Understanding the interstate route, interstate mile marker, and interchange exit numbering systems improves navigation and safety for motorists, as well as provides a better understanding of the messages shown on Dynamic Message Signs and traffic updates on radio, television, social media and mobile apps.
Interstate Route Numbering
Interstate route numbers provide a clue as to location and direction of travel.
One- or two-digit even-numbered interstates are east-west routes, the numbers generally increasing from south (I-10) to north (I-94). In Indiana, a state with many east-west routes, I-64 is in southern Indiana and I-80, I-90, and I-94 are in northern Indiana. Routes ending with a zero, such as I-70, I-80 and I-90 in Indiana are long-distance, generally transcontinental interstates.
One- or two-digit odd-numbered interstates are north-south routes, with numbers generally increasing from west (I-5 along the Pacific coast) to east (I-95 along the Atlantic coast). Routes ending with a 5 are long-distance north-south interstates, such as I-65 in Indiana.
Three-digit interstates connect or branch off of mainline interstates. If the first of the three digits is an even number, the interstate usually connects to another interstate at both ends, most often as a beltway or loop around a city (I-265, I-275, I-465, I-469, and I-865 are Indiana examples). If the first of the three digits is an odd number, the interstate is usually a spur route that connects with an interstate at only one end.
Interstate Mile Markers
The second important, more specific indicator of location is the mile marker.
On one- or two-digit interstates, the numbering always begins at the south state line (for north-south interstates) or the west state line (for east-west interstates). Thus, Mile Marker 1 on I-65 is just north of the Kentucky state line and Mile Marker 261 is near I-65’s northern terminus at I-90 in northwest Indiana. Likewise, Mile Marker 1 on I-70 is just east of the Illinois state line and Mile Marker 156 is just west of the Ohio state line. Mile marker numbers always get larger as you travel north or east on one- or two-digit interstates.
If an interstate originates within a state, the numbering begins from the location where the road begins in the south or west. For example, Mile Marker 1 on I-469 near Fort Wayne is near the south junction with I-69 and Mile Marker 30 is near the north junction with I-69. Likewise, I-265 in southern Indiana near Louisville features Mile Marker 1 near its western terminus with I-64 and Mile Marker 6 near its eastern terminus with I-65. Finally, Mile Marker 1 of I-865, northwest of Indianapolis, is near its western terminus with I-65 and Mile Marker 4 is near its eastern terminus with I-465.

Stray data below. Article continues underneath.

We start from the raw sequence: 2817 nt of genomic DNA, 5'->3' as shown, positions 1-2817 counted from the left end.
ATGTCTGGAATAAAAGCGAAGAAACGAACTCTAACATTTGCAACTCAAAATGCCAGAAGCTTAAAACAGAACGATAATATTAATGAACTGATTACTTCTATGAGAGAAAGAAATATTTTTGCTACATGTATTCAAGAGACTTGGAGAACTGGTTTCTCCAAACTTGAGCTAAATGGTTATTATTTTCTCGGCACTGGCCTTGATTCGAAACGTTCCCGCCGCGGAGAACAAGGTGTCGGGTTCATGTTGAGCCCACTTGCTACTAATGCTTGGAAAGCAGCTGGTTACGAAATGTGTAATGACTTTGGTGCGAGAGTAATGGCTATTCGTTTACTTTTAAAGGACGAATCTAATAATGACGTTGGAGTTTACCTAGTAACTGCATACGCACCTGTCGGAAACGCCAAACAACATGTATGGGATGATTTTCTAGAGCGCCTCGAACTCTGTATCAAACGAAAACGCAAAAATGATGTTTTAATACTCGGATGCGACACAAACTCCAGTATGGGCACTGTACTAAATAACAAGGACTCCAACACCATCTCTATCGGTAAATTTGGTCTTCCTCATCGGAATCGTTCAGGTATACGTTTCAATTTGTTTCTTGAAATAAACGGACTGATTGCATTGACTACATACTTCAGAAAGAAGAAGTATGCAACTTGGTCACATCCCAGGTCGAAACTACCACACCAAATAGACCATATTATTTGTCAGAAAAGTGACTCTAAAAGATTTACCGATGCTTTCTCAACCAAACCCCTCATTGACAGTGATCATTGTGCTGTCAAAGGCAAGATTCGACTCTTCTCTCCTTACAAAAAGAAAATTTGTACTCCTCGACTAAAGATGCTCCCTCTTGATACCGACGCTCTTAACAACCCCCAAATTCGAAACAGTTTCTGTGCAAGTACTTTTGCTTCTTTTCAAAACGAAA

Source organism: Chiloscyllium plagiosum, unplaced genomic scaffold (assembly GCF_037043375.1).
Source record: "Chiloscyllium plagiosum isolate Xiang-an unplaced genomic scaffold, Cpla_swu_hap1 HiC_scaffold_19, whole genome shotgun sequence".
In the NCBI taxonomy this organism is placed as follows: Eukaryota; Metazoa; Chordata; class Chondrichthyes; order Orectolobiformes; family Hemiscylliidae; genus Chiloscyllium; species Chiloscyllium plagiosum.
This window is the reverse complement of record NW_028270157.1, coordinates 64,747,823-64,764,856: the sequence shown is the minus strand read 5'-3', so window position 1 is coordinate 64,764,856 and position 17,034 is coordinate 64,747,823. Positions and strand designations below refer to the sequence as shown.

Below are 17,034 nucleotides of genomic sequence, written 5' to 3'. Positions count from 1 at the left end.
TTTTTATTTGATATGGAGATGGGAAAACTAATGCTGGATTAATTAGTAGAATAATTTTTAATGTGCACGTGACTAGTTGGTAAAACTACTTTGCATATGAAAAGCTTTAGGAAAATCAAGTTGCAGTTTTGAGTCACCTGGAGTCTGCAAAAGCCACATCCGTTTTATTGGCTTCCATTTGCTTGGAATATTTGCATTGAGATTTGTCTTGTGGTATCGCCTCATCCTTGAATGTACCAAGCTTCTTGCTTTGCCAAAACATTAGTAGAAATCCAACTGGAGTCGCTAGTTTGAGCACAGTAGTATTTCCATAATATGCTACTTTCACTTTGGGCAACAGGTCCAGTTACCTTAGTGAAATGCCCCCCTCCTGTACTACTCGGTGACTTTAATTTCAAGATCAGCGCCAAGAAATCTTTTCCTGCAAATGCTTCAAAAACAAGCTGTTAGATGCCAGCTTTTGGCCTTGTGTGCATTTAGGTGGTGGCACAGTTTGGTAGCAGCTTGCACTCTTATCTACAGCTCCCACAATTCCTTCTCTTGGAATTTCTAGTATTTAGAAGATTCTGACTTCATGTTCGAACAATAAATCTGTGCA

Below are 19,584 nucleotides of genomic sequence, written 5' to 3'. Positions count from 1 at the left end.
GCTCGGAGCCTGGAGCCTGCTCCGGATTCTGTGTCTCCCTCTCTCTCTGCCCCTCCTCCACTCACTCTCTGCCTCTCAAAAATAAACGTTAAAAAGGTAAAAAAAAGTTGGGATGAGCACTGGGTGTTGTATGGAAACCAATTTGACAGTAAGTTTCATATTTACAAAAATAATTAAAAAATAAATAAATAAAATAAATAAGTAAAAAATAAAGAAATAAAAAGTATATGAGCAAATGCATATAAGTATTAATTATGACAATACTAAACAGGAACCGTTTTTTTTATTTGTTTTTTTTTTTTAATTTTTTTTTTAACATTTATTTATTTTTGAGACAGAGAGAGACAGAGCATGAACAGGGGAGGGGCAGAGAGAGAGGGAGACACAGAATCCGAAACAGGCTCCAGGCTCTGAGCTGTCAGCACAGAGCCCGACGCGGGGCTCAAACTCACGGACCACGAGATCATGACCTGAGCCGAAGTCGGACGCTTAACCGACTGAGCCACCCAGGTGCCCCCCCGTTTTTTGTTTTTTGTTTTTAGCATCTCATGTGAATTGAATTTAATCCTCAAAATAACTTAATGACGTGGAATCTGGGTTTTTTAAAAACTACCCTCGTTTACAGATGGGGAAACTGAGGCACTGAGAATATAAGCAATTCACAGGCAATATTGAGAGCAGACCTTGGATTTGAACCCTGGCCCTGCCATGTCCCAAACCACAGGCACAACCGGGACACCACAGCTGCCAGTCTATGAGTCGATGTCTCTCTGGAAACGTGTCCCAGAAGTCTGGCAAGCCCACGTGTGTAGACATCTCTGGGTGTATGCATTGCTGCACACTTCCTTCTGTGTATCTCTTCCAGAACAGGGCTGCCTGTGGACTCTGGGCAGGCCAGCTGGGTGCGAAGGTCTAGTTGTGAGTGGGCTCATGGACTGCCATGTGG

Three-digit interstates with an even first number that form a complete circumferential (circle) bypass around a city feature mile markers that are numbered in a clockwise direction, beginning just west of an interstate that bisects the circumferential route near a south polar location. On I-465, a 53-mile circumferential route around Indianapolis, Mile Marker 1 is just west of the I-465 junction with I-65 on the south side of Indianapolis, and Mile Marker 53 is just east of this same southern junction with I-65.
Interstate Interchange Exit Numbers
A third, key indicator of location is the exit number of an interchange, which complements the mile markers on an interstate.
The exit number of an interchange is linked to the mile markers, so that the interchange exit number is the same as the mile marker number. Knowing interchange exit numbers is a great aid in navigation and trip planning. For example, Exit 103 on I-65 (Southport Road in Indianapolis) is at or very close to Mile Marker 103 on I-65. If you start a trip at I-65 Exit 103 and your destination is I-65 Exit 253 in northwest Indiana, you know it is approximately 150 miles to your destination. Most maps display interchange s.
Interchange exit numbers are also very valuable if a route crosses an interstate more than once. This is especially true on circumferential routes such as I-465, where many routes cross the highway twice on opposite sides of Indianapolis. Multiple crossings of the same route with one interstate also occurs in rural areas of Indiana. For example, I-65 features four interchanges with US 231 (Exit 193, Exit 201, Exit 205, and Exit 247). Knowing the exit number eliminates confusion regarding a specific location.